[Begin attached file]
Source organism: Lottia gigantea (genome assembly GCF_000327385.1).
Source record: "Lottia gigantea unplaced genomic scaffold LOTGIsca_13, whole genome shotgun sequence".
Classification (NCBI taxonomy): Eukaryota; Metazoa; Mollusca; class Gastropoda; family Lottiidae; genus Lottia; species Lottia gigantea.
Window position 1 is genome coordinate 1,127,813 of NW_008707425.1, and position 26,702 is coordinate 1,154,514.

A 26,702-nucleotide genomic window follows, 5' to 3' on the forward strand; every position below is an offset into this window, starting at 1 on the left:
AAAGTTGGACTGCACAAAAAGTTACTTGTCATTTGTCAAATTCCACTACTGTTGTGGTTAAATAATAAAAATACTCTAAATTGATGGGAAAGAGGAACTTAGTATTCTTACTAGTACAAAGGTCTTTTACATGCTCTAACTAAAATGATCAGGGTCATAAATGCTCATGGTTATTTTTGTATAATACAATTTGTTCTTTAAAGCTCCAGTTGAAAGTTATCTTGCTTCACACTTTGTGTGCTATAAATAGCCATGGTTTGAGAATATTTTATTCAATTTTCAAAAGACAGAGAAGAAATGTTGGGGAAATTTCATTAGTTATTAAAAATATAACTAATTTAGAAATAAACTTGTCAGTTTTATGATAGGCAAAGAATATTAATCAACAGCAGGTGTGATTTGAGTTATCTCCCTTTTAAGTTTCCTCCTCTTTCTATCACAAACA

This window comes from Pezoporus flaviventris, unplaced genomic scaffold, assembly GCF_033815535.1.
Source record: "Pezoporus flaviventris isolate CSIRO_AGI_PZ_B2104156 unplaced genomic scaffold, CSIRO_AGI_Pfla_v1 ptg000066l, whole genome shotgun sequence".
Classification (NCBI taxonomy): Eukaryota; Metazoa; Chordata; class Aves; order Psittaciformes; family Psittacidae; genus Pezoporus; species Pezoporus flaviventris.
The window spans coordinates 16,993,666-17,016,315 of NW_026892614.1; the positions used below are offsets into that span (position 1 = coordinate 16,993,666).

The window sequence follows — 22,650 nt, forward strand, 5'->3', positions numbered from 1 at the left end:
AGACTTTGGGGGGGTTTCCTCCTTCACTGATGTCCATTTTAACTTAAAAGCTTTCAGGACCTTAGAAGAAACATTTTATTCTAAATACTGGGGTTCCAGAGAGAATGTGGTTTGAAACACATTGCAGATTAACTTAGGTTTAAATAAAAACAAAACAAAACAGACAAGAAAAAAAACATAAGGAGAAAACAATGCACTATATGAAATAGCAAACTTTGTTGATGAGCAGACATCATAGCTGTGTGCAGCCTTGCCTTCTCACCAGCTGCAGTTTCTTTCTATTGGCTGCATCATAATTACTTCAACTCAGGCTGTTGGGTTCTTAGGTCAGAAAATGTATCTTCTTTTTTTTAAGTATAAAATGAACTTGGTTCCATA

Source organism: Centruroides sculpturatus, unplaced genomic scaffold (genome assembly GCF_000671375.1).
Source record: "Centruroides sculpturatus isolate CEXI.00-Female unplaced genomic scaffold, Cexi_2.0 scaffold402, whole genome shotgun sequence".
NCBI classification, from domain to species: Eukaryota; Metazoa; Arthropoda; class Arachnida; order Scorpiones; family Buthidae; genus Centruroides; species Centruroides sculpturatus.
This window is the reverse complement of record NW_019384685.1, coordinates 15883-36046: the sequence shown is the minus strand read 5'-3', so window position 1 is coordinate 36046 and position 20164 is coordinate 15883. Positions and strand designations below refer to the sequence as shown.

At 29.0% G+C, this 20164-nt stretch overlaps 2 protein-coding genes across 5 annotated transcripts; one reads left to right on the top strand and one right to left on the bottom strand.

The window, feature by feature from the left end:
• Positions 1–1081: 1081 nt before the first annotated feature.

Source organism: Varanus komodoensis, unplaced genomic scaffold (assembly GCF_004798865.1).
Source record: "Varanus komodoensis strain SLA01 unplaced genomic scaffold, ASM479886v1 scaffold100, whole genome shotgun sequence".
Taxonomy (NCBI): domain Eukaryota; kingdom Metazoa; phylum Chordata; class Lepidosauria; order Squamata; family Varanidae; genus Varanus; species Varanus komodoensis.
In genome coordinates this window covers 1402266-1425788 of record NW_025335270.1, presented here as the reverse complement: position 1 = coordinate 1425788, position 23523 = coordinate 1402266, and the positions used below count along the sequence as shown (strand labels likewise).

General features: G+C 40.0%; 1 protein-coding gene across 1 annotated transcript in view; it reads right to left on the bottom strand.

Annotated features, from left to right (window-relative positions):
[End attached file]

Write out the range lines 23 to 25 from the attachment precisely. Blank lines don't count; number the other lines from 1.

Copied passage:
In genome coordinates this window covers 1402266-1425788 of record NW_025335270.1, presented here as the reverse complement: position 1 = coordinate 1425788, position 23523 = coordinate 1402266, and the positions used below count along the sequence as shown (strand labels likewise).

General features: G+C 40.0%; 1 protein-coding gene across 1 annotated transcript in view; it reads right to left on the bottom strand.

Annotated features, from left to right (window-relative positions):